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Archived Story

DAR hears Cook program on orphan trains

Published 9:00am Friday, March 12, 2010

By JOHN EBY
Dowagiac Daily News

CASSOPOLIS – Established in 1848, Dowagiac was 6 years old in 1854, the year Round Oak Stove founder Philo D. Beckwith also arrived.

Dowagiac would become a village in 1858 and the smallest incorporated city in the United States in 1877.

Grace Greenwood wrote to the Evening Post newspaper in Philadelphia after a visit that Dowagiac’s white houses looked like eggs scattered on desert sand.

She said residents neglecting to plant shade trees in their yards or along streets meant “burning sun shone down pitilessly on the grassless ground and unprotected dwellings.”

Her letter launched a beautification campaign by inhabitants that lasted several years.

In 1859 the village removed 83 tree stumps from the rutted streets at a cost of 25 cents each.

Wolves, coyotes, black bears and snakes, including rattlers, were abundant.

The first Cass County Board of Supervisitors placed a cash bounty on wolves and coyotes, which menaced livestock.

N. Front was known as “Snake Street” in honor of its blue racer population.

Early Dowagiac was a village on a stream amidst prosperous farmland, abysmal mosquito-infested swamps and hardwood forests.

It was a trading center with bustling streets. Industrial production was just beginning.

Skilled tradesmen such as shoemakers, blacksmiths, carpenters and gunsmiths kept busy, though it did not yet have a bank.

Dowagiac gained national notoriety on Sunday, Sept. 24, 1854, when 46 youngsters – 45 from New York City and one from Maine – arrived from the East on the first “orphan train” to begin the now-famous children’s migration.

Orphan trains represented the first attempt at foster care in America.

The Children’s Aid Society, founded in 1853, fostered the relocation program to give young people a chance to join a family, get an education and become independent, productive citizens.

Charles Loring Brace, the Congregationalist minister who founded the organization, wanted to remove orphans from the urban environment to rural settings on a farm or in a small village.

Brace believed a Christian home could be found for each orphan by establishing a network of clergymen and community groups along established Midwest railroads. Fliers were posted in public places. Circulars were distributed through weekly newspapers. Contacts were made prior to the youngsters’ arrival.

The first group of orphans was mostly boys and a couple of girls ranging in age between 7 and 15.

Thirty-six orphans dressed in uniforms. The others were straight from the streets and attired in ill-fitting, tattered garments.

Between 1854 and 1929, more than 250,000 “orphans” from New York City and Boston were sent “West.” Michigan families took in 12,500 of these street urchins.

“Girls died early as the result of prostitution and suicide,” local historian Barbara Cook told Capt. Samuel Felt Chapter of the Daughters of the American Revolution (DAR) March 8 at Cass District Library.

Between 1841 and 1860, 4 million immigrants landed in America. Port cities, which also included Charleston, S.C., were overcrowded and ill-equpped to handle such an influx of people, breeding disease and crime.

Rev. E.P. Smith accompanied and supervised the children on their cross-country journey.
To reach southwestern Michigan, they traveled on a Hudson River steamer, Isaac Newton, from New York City to Albany.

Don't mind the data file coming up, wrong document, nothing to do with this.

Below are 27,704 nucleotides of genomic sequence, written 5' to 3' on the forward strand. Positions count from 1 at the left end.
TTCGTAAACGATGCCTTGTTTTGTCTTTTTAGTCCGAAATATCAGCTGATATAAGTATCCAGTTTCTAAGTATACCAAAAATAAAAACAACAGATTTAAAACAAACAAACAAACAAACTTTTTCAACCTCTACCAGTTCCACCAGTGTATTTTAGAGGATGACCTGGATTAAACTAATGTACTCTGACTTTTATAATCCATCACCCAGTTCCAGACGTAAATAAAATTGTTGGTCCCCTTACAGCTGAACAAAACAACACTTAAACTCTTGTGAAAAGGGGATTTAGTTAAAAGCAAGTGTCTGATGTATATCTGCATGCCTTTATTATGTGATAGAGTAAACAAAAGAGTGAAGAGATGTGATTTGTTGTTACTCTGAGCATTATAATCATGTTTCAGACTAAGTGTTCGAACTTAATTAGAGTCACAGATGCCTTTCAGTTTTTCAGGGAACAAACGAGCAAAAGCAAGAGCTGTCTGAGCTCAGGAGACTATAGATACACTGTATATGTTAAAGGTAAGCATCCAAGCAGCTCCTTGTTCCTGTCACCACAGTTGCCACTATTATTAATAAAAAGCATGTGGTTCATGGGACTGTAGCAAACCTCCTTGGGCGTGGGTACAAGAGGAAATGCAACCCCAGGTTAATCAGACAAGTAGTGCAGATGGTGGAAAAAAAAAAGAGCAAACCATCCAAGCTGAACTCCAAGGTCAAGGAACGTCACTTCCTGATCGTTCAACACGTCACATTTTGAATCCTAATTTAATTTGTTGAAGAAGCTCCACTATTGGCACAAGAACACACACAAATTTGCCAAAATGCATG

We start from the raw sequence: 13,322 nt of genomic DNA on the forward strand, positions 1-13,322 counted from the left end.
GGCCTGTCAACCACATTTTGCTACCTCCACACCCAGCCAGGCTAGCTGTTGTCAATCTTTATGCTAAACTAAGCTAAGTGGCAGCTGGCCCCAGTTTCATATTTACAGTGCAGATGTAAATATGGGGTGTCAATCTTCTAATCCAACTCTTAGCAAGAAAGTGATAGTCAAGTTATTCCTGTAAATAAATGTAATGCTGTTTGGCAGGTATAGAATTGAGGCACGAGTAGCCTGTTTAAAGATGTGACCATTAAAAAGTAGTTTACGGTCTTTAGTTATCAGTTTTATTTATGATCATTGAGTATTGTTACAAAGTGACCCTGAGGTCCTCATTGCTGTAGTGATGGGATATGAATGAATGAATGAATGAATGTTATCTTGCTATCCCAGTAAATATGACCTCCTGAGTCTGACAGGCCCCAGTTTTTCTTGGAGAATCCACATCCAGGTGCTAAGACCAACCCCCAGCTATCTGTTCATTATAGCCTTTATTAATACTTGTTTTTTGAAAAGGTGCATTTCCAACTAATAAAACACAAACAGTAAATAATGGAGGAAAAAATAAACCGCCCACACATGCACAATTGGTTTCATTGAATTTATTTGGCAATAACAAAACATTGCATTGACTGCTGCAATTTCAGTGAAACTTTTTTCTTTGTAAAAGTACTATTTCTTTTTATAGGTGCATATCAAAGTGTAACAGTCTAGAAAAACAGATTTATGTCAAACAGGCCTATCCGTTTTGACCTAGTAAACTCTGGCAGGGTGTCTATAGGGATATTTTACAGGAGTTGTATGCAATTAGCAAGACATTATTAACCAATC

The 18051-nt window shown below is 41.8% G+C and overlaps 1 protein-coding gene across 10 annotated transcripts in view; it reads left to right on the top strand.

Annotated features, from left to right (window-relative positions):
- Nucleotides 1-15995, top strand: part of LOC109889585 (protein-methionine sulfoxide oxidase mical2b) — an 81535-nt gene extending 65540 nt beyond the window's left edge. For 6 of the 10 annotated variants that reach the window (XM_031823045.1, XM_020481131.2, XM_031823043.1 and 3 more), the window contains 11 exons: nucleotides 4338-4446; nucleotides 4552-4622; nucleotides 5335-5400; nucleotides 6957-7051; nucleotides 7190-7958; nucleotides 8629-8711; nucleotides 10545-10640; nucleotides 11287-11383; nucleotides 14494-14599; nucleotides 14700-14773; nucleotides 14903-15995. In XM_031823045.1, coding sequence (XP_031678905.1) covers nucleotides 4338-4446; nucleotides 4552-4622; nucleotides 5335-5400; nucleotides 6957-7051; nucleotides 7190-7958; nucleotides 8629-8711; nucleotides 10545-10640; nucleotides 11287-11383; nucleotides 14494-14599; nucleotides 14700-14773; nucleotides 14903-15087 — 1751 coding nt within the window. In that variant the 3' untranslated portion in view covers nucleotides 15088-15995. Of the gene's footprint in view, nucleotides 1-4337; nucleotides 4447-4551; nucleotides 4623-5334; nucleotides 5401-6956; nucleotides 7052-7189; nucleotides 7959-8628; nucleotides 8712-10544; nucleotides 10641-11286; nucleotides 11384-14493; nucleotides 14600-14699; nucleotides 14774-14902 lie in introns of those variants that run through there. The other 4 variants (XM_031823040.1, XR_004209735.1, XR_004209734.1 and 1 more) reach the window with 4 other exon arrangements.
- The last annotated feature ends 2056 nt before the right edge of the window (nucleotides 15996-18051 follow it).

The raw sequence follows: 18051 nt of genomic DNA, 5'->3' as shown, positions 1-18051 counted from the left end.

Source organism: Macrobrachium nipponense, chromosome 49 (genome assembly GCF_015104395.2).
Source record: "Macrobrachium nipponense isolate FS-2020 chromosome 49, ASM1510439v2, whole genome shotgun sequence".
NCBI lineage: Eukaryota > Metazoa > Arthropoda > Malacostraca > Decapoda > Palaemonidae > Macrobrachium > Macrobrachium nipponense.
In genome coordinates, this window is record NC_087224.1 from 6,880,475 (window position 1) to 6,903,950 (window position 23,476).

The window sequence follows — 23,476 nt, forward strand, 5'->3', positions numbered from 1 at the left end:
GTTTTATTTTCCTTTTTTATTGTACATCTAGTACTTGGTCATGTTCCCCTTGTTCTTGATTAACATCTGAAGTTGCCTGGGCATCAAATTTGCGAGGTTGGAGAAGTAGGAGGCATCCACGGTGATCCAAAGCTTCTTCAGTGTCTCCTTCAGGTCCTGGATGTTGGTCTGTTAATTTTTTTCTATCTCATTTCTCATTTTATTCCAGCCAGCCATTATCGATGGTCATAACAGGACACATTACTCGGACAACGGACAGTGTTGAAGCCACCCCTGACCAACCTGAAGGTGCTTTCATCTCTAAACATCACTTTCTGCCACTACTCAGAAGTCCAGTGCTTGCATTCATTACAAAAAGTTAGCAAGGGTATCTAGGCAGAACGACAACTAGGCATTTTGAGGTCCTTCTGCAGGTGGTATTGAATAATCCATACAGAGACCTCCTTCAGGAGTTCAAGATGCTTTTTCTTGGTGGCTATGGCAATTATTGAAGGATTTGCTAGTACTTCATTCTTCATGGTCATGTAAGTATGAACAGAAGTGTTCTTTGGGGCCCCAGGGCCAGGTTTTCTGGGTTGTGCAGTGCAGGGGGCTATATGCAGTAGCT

From Albany to Buffalo, they traveled in a boxcar with slatted sides and backless benches.
As the children made their way through New York state they were inquisitive and full of questions and comments about corn fields, pumpkins, apples growing on trees and oxen they called “cows” plowing.

Several times the group exclaimed, “Hip! Hip! Three cheers for Michigan!”

After a six-hour layover in Buffalo, they resumed their journey by lake boat to Detroit with the stamping, neighing and bleating of a hundred horses and sheep over their heads.

On the last leg of their odyssey to Dowagiac they traveled “first class” in a Michigan Central Railroad car.

About 3 Sunday morning they arrived in Dowagiac, four days after leaving New York.
The boys spent the remainder of the night sleeping on the platform of the old “Red Depot” slightly north of the present train station.

Children awoke at dawn.

As soon as they realized they were really in Michigan, they scattered in all directions, each one for himself.

They straggled back hours later with apples, ears of corn, peaches, pumpkins and acorns, for these children were accustomed to providing for themselves.

Despite the chill in the air, some  boys swam in the Dowagiac Creek to clean up after their arduous trip.

From the railroad platform the orphans could see the undeveloped area east of the railway property, which was simply a passenger station and freight house.

The stockyards, a park and open areas that were mostly bare dirt were on the east side of Front. Retail stores were on the west side.

Most buildings were unpainted frame structures.

There were a couple of brick buildings in town and a few homes painted white, but no sidewalks, no sewers, no electric lights, no telephones and no cars.

Outhouses were prevalent, with unneeded items discarded down the holes.

Wash water and other wastewater were commonly splashed onto the street or thrown out the back door.

“Roaming livestock, as well as those being driven through town, plus the horses being ridden and used for hauling and transportation left visible and odoriferous reminders of their passage,” Cook said.

There were no screens.

Flies, mosquitos and other insects made warm months miserable.

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